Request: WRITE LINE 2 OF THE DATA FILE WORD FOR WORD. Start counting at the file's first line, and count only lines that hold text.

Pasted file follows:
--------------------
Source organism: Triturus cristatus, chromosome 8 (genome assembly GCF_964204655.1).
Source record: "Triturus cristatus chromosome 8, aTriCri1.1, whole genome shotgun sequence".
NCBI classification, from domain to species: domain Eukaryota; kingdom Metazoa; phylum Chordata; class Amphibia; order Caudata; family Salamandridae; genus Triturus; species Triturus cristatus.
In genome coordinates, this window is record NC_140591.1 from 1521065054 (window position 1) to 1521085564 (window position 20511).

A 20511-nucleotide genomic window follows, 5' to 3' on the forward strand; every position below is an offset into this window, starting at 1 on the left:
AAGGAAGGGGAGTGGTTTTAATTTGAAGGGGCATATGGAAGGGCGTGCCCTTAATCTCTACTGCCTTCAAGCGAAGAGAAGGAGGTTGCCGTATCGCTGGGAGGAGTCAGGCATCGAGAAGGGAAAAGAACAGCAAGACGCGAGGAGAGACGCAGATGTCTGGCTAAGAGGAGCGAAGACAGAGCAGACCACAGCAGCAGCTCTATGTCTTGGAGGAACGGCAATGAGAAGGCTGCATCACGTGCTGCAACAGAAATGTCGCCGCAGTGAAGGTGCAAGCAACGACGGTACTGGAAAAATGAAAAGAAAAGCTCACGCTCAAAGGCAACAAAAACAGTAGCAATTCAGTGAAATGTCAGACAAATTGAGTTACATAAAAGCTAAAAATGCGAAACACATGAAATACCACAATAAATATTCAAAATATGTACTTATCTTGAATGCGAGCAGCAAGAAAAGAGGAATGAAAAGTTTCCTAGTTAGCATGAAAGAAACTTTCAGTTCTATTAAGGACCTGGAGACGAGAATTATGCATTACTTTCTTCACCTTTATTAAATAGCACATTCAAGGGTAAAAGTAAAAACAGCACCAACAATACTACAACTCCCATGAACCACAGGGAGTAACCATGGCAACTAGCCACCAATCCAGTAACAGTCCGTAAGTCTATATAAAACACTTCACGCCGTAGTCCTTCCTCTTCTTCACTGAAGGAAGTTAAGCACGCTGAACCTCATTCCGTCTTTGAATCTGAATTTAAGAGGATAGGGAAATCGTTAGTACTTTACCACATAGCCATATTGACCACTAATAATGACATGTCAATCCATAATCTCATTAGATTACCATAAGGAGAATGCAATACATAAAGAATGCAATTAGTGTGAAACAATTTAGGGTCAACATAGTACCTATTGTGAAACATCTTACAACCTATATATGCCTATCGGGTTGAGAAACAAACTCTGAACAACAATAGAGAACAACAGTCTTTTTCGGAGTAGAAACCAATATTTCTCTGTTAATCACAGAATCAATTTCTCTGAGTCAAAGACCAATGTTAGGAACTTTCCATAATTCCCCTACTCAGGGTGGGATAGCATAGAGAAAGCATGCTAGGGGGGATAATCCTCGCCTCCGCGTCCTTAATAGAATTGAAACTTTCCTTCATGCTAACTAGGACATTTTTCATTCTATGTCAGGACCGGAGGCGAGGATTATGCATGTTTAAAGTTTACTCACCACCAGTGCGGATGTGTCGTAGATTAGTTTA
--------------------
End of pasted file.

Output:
Source record: "Triturus cristatus chromosome 8, aTriCri1.1, whole genome shotgun sequence".